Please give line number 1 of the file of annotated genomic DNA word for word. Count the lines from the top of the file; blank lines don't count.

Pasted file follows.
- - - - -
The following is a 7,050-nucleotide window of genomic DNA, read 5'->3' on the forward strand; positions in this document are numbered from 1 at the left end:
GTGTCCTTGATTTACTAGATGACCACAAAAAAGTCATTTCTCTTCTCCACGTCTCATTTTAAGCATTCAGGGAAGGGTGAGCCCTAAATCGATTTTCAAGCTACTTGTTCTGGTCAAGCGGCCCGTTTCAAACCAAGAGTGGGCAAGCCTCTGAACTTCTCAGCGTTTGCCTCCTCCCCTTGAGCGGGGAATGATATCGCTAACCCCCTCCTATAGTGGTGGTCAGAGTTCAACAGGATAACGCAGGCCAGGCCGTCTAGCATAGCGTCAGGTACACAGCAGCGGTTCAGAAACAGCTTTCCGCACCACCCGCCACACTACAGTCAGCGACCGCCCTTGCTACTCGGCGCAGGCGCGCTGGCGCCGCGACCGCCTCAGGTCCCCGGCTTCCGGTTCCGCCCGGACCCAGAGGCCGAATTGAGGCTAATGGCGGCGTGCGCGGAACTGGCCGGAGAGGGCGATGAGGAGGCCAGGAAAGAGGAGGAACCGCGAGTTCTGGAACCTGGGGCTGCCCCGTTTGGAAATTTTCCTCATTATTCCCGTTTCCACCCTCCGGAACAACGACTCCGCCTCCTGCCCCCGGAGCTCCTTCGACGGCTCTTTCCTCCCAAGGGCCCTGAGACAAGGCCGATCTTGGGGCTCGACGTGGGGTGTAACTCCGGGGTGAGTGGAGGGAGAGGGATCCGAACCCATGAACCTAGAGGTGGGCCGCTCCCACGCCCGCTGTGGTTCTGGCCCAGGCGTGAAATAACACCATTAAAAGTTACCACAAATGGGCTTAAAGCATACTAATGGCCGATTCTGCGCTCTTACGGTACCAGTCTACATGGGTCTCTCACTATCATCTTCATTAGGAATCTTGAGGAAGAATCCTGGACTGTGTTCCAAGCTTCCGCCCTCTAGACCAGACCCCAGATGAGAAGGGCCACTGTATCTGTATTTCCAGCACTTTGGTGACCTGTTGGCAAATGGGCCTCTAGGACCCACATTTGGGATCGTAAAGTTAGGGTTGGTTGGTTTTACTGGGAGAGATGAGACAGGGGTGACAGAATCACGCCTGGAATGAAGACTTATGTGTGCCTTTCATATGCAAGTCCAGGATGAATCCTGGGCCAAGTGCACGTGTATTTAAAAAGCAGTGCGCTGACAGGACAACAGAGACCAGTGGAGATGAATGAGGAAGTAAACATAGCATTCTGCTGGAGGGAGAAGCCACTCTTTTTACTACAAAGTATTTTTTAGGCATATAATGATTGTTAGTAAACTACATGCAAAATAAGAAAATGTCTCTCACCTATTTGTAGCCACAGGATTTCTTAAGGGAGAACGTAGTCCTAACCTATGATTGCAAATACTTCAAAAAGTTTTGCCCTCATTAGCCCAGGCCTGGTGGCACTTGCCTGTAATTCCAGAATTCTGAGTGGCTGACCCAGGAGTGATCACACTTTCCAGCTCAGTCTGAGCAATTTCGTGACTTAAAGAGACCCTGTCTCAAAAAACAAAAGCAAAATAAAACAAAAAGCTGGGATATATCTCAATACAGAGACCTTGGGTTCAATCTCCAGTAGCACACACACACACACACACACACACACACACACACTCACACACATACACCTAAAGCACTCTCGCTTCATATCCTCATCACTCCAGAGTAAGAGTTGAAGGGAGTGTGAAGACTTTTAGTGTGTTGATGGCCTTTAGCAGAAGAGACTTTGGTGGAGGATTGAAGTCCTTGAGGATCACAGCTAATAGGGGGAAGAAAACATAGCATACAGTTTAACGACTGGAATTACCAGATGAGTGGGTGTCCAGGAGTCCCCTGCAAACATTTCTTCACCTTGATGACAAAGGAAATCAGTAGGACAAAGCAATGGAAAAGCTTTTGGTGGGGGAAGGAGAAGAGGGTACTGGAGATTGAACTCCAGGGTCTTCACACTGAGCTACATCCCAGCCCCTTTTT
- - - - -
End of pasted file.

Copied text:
The following is a 7,050-nucleotide window of genomic DNA, read 5'->3' on the forward strand; positions in this document are numbered from 1 at the left end: